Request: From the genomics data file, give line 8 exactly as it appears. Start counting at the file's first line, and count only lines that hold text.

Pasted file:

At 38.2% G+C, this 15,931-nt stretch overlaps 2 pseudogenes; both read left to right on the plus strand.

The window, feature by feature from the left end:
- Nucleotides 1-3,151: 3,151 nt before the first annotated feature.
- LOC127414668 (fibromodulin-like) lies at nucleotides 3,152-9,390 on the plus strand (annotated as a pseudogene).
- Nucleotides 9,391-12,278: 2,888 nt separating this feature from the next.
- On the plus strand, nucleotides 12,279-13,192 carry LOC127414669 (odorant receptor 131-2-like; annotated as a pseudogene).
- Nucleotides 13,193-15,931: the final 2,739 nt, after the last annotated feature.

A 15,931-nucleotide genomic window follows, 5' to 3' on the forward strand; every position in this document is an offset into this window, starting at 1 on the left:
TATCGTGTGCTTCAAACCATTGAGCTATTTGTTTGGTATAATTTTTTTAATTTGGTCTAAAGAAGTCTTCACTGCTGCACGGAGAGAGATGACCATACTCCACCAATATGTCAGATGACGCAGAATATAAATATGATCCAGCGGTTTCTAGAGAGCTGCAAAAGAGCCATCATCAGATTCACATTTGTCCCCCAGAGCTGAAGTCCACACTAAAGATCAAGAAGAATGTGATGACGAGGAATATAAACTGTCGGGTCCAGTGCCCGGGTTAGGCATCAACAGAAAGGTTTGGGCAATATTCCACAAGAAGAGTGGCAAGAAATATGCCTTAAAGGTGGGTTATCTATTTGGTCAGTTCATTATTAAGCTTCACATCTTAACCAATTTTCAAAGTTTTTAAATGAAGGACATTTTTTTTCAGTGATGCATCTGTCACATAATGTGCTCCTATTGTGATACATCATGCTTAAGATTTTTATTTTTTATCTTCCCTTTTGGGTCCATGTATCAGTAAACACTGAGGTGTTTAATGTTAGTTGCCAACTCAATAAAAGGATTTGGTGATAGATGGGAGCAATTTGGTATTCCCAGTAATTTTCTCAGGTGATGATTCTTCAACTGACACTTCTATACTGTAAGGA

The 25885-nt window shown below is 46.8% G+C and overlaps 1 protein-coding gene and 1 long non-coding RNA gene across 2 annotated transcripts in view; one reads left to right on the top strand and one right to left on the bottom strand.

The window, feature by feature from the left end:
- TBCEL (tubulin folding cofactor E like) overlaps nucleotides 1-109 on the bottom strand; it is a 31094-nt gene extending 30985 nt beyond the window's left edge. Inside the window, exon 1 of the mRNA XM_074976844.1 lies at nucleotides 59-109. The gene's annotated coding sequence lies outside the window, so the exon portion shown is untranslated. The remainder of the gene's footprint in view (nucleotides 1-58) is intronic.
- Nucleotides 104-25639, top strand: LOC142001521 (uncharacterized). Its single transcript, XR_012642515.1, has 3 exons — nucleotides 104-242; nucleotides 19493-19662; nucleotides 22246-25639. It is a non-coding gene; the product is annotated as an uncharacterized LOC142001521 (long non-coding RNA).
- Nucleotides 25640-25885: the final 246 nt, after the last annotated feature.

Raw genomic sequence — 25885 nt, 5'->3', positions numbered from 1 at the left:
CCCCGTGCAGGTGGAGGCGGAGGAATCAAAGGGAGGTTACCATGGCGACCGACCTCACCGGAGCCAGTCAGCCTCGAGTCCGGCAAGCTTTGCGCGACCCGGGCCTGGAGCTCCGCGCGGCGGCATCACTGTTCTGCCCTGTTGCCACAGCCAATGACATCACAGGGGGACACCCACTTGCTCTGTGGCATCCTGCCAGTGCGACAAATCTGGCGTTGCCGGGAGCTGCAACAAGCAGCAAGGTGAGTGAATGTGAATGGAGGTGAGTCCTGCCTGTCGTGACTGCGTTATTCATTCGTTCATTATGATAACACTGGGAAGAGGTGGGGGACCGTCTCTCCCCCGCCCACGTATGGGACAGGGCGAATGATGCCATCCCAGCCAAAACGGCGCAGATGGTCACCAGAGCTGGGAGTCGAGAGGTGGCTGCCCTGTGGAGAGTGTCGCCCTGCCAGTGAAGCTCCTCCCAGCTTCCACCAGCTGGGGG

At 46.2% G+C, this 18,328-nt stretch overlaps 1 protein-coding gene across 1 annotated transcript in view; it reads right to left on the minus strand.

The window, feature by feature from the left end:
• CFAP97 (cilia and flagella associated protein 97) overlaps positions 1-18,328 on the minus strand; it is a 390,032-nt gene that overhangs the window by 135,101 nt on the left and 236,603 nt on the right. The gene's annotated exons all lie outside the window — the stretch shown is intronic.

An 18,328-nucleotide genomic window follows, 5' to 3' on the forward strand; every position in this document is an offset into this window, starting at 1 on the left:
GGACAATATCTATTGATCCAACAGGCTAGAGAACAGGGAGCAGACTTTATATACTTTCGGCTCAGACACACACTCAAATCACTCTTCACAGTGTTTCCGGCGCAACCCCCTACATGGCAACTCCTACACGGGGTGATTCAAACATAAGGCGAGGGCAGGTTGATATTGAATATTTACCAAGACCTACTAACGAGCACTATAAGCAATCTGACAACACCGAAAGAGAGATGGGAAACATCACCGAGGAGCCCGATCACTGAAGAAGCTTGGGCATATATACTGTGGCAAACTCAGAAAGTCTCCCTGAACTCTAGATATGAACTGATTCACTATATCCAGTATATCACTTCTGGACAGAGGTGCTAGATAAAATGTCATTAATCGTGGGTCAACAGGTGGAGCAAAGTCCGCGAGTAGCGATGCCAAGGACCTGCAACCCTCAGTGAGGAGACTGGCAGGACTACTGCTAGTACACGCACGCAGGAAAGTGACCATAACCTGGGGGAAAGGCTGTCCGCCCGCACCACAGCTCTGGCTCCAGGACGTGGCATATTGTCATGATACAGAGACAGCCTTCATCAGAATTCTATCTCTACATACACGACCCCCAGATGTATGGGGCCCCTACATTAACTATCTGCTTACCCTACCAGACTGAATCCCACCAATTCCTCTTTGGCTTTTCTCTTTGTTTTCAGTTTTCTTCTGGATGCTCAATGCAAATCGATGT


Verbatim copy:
A 15,931-nucleotide genomic window follows, 5' to 3' on the forward strand; every position in this document is an offset into this window, starting at 1 on the left: